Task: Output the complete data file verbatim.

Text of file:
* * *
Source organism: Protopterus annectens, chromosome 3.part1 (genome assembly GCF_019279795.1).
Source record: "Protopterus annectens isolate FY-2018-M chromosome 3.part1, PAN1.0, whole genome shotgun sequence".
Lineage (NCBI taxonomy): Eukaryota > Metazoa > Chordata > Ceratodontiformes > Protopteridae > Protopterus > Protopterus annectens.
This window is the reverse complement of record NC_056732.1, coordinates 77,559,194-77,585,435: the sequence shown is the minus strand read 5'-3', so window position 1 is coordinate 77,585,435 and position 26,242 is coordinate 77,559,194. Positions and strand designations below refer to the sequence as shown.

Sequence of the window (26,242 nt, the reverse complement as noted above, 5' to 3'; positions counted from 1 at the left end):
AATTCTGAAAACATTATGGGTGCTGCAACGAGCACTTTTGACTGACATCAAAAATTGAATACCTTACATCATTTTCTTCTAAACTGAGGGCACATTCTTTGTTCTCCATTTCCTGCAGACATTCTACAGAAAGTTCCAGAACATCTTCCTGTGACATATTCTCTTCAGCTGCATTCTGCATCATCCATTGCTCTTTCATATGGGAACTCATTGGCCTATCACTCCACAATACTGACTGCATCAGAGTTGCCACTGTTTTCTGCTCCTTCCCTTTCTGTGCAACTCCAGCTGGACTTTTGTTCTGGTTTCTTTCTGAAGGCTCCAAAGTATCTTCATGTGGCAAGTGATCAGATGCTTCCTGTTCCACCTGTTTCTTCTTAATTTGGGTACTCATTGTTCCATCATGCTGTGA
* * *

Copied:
Source organism: Protopterus annectens, chromosome 3.part1 (genome assembly GCF_019279795.1).
Source record: "Protopterus annectens isolate FY-2018-M chromosome 3.part1, PAN1.0, whole genome shotgun sequence".
Lineage (NCBI taxonomy): Eukaryota > Metazoa > Chordata > Ceratodontiformes > Protopteridae > Protopterus > Protopterus annectens.
This window is the reverse complement of record NC_056732.1, coordinates 77,559,194-77,585,435: the sequence shown is the minus strand read 5'-3', so window position 1 is coordinate 77,585,435 and position 26,242 is coordinate 77,559,194. Positions and strand designations below refer to the sequence as shown.

Sequence of the window (26,242 nt, the reverse complement as noted above, 5' to 3'; positions counted from 1 at the left end):
AATTCTGAAAACATTATGGGTGCTGCAACGAGCACTTTTGACTGACATCAAAAATTGAATACCTTACATCATTTTCTTCTAAACTGAGGGCACATTCTTTGTTCTCCATTTCCTGCAGACATTCTACAGAAAGTTCCAGAACATCTTCCTGTGACATATTCTCTTCAGCTGCATTCTGCATCATCCATTGCTCTTTCATATGGGAACTCATTGGCCTATCACTCCACAATACTGACTGCATCAGAGTTGCCACTGTTTTCTGCTCCTTCCCTTTCTGTGCAACTCCAGCTGGACTTTTGTTCTGGTTTCTTTCTGAAGGCTCCAAAGTATCTTCATGTGGCAAGTGATCAGATGCTTCCTGTTCCACCTGTTTCTTCTTAATTTGGGTACTCATTGTTCCATCATGCTGTGA